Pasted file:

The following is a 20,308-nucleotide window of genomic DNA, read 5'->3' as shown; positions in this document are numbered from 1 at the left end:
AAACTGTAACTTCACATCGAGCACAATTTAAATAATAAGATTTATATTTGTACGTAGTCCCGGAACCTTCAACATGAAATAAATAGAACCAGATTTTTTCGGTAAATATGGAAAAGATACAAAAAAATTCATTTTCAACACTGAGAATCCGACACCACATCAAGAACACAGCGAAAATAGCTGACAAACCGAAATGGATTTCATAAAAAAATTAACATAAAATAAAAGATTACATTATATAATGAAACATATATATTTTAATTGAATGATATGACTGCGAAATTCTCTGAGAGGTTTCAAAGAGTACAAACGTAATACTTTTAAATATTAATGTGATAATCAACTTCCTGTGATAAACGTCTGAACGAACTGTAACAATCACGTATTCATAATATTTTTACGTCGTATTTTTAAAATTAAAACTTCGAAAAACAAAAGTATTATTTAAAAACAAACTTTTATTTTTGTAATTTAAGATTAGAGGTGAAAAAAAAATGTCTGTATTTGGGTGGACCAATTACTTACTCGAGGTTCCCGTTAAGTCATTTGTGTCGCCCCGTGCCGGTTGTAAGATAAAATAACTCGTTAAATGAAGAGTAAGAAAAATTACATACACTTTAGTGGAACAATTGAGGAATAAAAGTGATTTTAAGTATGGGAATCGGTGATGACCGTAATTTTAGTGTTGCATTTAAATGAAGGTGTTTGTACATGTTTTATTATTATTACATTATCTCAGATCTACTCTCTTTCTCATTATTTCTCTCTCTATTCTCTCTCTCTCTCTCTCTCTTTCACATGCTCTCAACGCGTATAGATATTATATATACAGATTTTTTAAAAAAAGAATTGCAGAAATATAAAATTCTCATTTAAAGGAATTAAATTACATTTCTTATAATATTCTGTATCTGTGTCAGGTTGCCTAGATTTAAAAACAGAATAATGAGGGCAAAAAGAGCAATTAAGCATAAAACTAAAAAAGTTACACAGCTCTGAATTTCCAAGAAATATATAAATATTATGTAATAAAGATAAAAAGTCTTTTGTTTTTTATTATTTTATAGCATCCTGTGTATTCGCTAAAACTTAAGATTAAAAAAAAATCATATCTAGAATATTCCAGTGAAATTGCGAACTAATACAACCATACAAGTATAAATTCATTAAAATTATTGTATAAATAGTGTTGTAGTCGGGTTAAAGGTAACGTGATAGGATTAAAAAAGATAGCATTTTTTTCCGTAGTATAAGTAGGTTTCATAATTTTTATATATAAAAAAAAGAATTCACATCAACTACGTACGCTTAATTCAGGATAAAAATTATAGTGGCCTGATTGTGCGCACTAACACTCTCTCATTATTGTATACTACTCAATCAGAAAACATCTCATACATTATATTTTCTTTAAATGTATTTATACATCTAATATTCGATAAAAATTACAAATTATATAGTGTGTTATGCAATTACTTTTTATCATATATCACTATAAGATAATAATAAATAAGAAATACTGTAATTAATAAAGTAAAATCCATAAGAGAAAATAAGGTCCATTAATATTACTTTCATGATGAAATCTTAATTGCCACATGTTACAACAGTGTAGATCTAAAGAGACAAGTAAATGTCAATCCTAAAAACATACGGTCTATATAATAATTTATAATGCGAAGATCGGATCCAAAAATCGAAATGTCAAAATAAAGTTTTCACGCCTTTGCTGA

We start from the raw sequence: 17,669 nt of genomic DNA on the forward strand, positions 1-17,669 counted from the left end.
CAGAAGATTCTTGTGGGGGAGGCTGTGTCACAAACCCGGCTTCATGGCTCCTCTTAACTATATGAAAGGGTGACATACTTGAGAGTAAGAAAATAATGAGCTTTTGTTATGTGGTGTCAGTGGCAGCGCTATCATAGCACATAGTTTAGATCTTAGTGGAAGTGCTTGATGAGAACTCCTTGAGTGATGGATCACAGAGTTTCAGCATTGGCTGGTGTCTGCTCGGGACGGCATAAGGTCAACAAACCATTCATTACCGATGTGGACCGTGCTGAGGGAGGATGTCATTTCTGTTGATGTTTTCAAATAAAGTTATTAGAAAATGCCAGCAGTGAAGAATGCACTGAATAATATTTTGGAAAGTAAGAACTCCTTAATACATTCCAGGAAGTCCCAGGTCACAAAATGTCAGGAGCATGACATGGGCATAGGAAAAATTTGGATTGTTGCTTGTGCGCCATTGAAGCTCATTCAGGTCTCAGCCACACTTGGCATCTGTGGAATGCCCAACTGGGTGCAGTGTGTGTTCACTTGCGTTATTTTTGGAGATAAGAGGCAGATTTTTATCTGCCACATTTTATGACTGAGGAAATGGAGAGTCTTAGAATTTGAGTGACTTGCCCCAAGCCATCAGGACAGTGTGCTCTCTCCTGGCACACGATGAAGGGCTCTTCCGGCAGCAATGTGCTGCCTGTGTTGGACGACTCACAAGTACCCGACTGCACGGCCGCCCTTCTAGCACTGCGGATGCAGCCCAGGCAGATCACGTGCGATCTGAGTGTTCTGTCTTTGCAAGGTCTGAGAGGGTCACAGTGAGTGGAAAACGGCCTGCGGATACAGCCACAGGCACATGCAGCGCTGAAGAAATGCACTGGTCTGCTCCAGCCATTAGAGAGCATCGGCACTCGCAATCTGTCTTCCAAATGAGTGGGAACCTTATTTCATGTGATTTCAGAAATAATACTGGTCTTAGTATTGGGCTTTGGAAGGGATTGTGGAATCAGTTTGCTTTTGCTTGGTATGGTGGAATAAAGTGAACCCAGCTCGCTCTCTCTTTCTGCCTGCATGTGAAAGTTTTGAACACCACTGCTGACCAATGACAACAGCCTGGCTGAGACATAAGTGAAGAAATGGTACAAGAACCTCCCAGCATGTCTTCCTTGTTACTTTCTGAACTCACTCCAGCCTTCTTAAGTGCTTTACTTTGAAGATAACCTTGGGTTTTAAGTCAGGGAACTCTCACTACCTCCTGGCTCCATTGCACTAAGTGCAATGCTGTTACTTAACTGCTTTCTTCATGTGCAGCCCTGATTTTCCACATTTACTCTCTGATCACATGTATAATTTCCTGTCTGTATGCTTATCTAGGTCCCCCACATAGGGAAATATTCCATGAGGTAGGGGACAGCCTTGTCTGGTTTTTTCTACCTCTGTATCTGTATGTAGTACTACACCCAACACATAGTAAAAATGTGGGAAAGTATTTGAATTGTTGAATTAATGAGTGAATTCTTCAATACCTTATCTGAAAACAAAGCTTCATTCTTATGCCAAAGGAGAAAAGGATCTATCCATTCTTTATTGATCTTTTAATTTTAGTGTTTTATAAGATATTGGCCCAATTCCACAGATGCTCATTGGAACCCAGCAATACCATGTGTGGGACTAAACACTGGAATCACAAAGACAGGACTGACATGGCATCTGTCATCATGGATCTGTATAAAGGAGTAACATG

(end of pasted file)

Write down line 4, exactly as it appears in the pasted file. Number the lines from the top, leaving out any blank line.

CAGAAGATTCTTGTGGGGGAGGCTGTGTCACAAACCCGGCTTCATGGCTCCTCTTAACTATATGAAAGGGTGACATACTTGAGAGTAAGAAAATAATGAGCTTTTGTTATGTGGTGTCAGTGGCAGCGCTATCATAGCACATAGTTTAGATCTTAGTGGAAGTGCTTGATGAGAACTCCTTGAGTGATGGATCACAGAGTTTCAGCATTGGCTGGTGTCTGCTCGGGACGGCATAAGGTCAACAAACCATTCATTACCGATGTGGACCGTGCTGAGGGAGGATGTCATTTCTGTTGATGTTTTCAAATAAAGTTATTAGAAAATGCCAGCAGTGAAGAATGCACTGAATAATATTTTGGAAAGTAAGAACTCCTTAATACATTCCAGGAAGTCCCAGGTCACAAAATGTCAGGAGCATGACATGGGCATAGGAAAAATTTGGATTGTTGCTTGTGCGCCATTGAAGCTCATTCAGGTCTCAGCCACACTTGGCATCTGTGGAATGCCCAACTGGGTGCAGTGTGTGTTCACTTGCGTTATTTTTGGAGATAAGAGGCAGATTTTTATCTGCCACATTTTATGACTGAGGAAATGGAGAGTCTTAGAATTTGAGTGACTTGCCCCAAGCCATCAGGACAGTGTGCTCTCTCCTGGCACACGATGAAGGGCTCTTCCGGCAGCAATGTGCTGCCTGTGTTGGACGACTCACAAGTACCCGACTGCACGGCCGCCCTTCTAGCACTGCGGATGCAGCCCAGGCAGATCACGTGCGATCTGAGTGTTCTGTCTTTGCAAGGTCTGAGAGGGTCACAGTGAGTGGAAAACGGCCTGCGGATACAGCCACAGGCACATGCAGCGCTGAAGAAATGCACTGGTCTGCTCCAGCCATTAGAGAGCATCGGCACTCGCAATCTGTCTTCCAAATGAGTGGGAACCTTATTTCATGTGATTTCAGAAATAATACTGGTCTTAGTATTGGGCTTTGGAAGGGATTGTGGAATCAGTTTGCTTTTGCTTGGTATGGTGGAATAAAGTGAACCCAGCTCGCTCTCTCTTTCTGCCTGCATGTGAAAGTTTTGAACACCACTGCTGACCAATGACAACAGCCTGGCTGAGACATAAGTGAAGAAATGGTACAAGAACCTCCCAGCATGTCTTCCTTGTTACTTTCTGAACTCACTCCAGCCTTCTTAAGTGCTTTACTTTGAAGATAACCTTGGGTTTTAAGTCAGGGAACTCTCACTACCTCCTGGCTCCATTGCACTAAGTGCAATGCTGTTACTTAACTGCTTTCTTCATGTGCAGCCCTGATTTTCCACATTTACTCTCTGATCACATGTATAATTTCCTGTCTGTATGCTTATCTAGGTCCCCCACATAGGGAAATATTCCATGAGGTAGGGGACAGCCTTGTCTGGTTTTTTCTACCTCTGTATCTGTATGTAGTACTACACCCAACACATAGTAAAAATGTGGGAAAGTATTTGAATTGTTGAATTAATGAGTGAATTCTTCAATACCTTATCTGAAAACAAAGCTTCATTCTTATGCCAAAGGAGAAAAGGATCTATCCATTCTTTATTGATCTTTTAATTTTAGTGTTTTATAAGATATTGGCCCAATTCCACAGATGCTCATTGGAACCCAGCAATACCATGTGTGGGACTAAACACTGGAATCACAAAGACAGGACTGACATGGCATCTGTCATCATGGATCTGTATAAAGGAGTAACATG